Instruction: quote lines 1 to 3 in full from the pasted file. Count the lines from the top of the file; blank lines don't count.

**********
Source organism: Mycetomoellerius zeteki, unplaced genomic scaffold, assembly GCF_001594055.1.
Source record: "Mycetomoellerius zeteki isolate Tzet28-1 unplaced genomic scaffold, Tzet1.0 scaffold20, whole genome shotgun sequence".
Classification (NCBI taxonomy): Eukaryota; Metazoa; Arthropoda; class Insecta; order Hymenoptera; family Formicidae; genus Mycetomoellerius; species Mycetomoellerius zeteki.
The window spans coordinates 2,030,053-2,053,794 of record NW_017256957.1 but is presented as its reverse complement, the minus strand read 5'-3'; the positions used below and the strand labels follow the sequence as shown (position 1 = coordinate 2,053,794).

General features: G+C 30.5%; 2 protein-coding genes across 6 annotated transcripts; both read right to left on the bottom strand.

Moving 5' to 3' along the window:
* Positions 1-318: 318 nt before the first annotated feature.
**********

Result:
Source organism: Mycetomoellerius zeteki, unplaced genomic scaffold, assembly GCF_001594055.1.
Source record: "Mycetomoellerius zeteki isolate Tzet28-1 unplaced genomic scaffold, Tzet1.0 scaffold20, whole genome shotgun sequence".
Classification (NCBI taxonomy): Eukaryota; Metazoa; Arthropoda; class Insecta; order Hymenoptera; family Formicidae; genus Mycetomoellerius; species Mycetomoellerius zeteki.